Both MVP races are up in the air this season, as candidates who challenge traditional voter biases are among the leaders. Do you vote for a pitcher like Justin Verlander? Do you take an everyday player from a non-playoff team like Jose Bautista or Matt Kemp? Or do you fall back on conventional choices like a Curtis Granderson, possibly Jacoby Ellsbury (pending the Red Sox fate), Ryan Braun or Prince Fielder? The Notebook casts its vote today, choosing Tiger starting pitcher Verlander in the American League, and Dodger centerfield Kemp in the National League.
I don’t have the same issue a lot of people do with picking a starting pitcher. The argument that the pitcher only goes every five days is counterbalanced by the sheer impact that the starting pitcher has on the game he does pitch, an impact far greater than say, a shortstop. When it comes to value to his team, Verlander had to carry a rotation that was very inconsistent behind him and for most of the year the setup relievers were the same. He had to win, he had to 7-8 innings a start and he did it, pushing his team to an AL Central title. Bautista comes in a very close second and had he pushed Toronto to the goal of a winning season (they are 80-81 coming into tonight) I might have nudged him into the top spot. Those two separate themselves from the rest of the field.
Kemp deserves to be a landslide winner in the National League. He has to produce in a tough hitter’s park, yet has a .399 on-base percentage and .584 slugging. In a lineup that’s mostly offensive-challenged, Kemp has driven in 124 runs and scored 114, suggesting he maximizes every opportunity he gets. And his team is on the brink of an improbable winning record, sitting on 81-80 for tonight’s finale. He should win out over the Brewer duo of Braun and Fielder, whom I believe cancel each other out on the question of value, since they have each other to fall back on. The same can be said Lance Berkman in St. Louis, who’s had an MVP-caliber season, but has Albert Pujols and Matt Holliday covering his back. Kemp may not be going to the playoffs, but the Dodgers are a lot further along with him than without him, so let’s give the trophy.
WILL SOUTH FLORIDA BE THE PRIDE OF THE BIG EAST?
It’s been several years now since South Florida started knocking on the door of national prominence. In the wild year of 2007 they even got to #2 in the polls for a week. But the Bulls have never won the Big East title or made a major bowl game. They made another knock at national prominence in the season opener when they upset Notre Dame, as Skip Holtz returned to his alma mater and the place where his father became a legend and got a 23-20 win. South Florida has continued on to a 4-0 record and they enter Thursday night’s game against Pittsburgh
USF followed up its win over the Irish, by hammering Ball State. Before you dismiss that win, keep in mind that Ball State looks like one of the better MAC teams and other Big East teams did not play well against MAC foes this past week—UConn struggled past Buffalo, Rutgers was unimpressive against Ohio and Syracuse needed an officiating controversy to escape pesky Toledo in the Carrier Dome. South Florida measures up well to its conference brethren through September.
Whether or not measuring up to Big East standards makes one a legitimate major bowl team is another question and here South Florida has a ways to go. They need a more consistent running game from Darrell Scott. Right now the Bulls are too reliant on quarterback B.J. Daniels for both running and passing, and they need more big play possibilities in the passing game. The strengths are that they play turnover-free, something that was huge in the win over Notre Dame, and they play good run defense.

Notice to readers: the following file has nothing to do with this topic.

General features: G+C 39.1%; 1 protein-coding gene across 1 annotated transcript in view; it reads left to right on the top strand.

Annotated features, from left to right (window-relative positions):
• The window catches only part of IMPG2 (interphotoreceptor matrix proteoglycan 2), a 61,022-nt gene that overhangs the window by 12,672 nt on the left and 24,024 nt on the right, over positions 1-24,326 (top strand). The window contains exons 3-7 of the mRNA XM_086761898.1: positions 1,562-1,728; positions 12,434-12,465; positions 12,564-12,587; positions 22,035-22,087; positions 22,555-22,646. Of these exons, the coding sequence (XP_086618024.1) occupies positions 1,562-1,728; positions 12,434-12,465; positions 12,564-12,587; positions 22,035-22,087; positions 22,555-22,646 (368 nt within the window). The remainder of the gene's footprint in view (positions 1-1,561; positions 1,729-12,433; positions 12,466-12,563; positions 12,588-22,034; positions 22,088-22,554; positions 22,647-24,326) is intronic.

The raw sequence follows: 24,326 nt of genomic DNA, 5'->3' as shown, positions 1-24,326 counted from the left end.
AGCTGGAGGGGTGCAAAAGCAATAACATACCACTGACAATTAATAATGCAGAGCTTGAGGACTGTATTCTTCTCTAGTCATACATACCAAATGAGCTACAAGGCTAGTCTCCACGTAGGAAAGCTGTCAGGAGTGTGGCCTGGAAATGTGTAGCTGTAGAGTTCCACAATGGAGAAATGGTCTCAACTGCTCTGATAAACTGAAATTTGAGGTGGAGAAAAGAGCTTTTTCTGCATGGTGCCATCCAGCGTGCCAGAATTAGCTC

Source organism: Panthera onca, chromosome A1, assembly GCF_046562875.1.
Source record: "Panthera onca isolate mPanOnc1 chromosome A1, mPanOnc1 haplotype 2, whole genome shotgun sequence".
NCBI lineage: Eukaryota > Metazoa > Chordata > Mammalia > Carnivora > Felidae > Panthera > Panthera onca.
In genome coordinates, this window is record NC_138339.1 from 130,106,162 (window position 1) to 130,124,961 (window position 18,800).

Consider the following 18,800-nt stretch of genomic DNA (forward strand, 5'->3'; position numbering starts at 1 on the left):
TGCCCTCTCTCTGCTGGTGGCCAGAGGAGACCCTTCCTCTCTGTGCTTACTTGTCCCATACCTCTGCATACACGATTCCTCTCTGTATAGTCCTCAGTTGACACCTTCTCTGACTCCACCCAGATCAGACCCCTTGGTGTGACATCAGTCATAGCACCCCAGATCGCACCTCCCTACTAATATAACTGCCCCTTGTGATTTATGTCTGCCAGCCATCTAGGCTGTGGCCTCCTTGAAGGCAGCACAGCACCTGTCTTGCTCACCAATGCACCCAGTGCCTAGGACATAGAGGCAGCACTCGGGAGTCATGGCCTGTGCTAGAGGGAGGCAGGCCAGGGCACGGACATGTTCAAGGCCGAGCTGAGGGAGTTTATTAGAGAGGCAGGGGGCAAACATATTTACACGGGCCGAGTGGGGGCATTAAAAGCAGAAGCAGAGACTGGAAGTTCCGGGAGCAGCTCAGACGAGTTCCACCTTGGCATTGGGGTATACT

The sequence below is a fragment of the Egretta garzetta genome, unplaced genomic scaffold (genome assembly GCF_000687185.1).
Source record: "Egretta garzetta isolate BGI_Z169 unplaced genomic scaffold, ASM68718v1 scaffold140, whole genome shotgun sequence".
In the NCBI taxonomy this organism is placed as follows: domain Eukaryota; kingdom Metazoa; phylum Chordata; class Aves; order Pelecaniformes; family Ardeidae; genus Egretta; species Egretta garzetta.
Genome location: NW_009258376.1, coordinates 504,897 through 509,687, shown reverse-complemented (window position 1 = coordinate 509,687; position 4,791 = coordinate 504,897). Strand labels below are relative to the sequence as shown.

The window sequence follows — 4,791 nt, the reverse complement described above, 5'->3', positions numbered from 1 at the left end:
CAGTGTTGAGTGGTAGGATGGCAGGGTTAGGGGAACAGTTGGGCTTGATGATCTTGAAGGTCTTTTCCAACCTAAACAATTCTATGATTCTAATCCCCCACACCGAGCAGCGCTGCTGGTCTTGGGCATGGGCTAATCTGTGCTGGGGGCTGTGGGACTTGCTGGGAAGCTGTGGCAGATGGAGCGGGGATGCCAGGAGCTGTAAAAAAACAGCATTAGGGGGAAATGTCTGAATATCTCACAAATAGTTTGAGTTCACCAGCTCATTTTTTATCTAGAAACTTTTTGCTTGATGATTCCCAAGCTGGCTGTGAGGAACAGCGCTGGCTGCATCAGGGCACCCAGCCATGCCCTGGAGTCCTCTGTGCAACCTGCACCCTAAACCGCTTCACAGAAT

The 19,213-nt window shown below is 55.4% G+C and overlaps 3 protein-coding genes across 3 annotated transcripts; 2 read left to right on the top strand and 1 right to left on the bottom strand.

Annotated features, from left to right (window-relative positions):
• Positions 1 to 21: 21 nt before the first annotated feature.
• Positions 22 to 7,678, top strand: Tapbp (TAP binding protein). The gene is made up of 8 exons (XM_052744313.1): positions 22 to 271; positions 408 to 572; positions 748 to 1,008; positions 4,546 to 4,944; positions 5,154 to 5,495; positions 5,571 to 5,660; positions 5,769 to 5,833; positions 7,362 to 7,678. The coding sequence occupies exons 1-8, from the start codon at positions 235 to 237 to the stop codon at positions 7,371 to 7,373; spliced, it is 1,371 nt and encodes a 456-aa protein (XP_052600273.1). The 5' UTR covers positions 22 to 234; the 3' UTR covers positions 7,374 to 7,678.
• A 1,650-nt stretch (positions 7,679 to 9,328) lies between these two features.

South Florida is joined by Cincinnati and perhaps West Virginia in the Big East race. Both rivals were hammered by SEC foes (Tennessee & LSU, respectively), and even USF’s win over Notre Dame can’t measure up to that competition. It makes for another interesting conference race that starts tomorrow night, and Holtz’s Bulls finally have a chance to push that door down.
CLEVELAND’S CHANCES OF CONTENDING
Cleveland came into the season with expectations of improvement and perhaps an outside shot at making the playoffs. An opening-day loss to Cincinnati quickly put a damper on all that, but the Browns have come back with wins over Indianapolis and Miami. With a home game against Tennessee ahead on Sunday, the possibility rookie coach Pat Shurmur could be 3-1 and tied for first in the AFC North going into the bye week are real. But this isn’t exactly a tough schedule gauntlet they’ve run, so how much can we really take out of it?
Colt McCoy has been very inefficient in the passing game thus far, going 19-for-40 against the Bengals and 19-of-39 last week against the Dolphins. Only against Indy did he really show any consistency. We can’t put all the blame on him for that, since the running game support Peyton Hillis provided last year, has been non-existent this year. Nor has any one receiver really stood out. Nor is the pass protection all that special, save for Joe Thomas. I guess this is the long way of saying I think the Browns are very lucky to have stolen a couple wins against teams equally struggling to find themselves.
It wouldn’t surprise me if the Browns make it to 3-1 this weekend. Tennessee is missing receiver Kenny Britt for the year and doesn’t have its own running game in gear yet, thanks to Chris Johnson’s holdout on top of the missed time due to the lockout. It won’t surprise me if Cleveland stays in contention all year long thanks to weird quirk in the schedule that has them playing all four games against the Steelers and Ravens in the last five weeks. If nothing else, that gives them to fix the problems that would be well on the way to sinking most teams right now.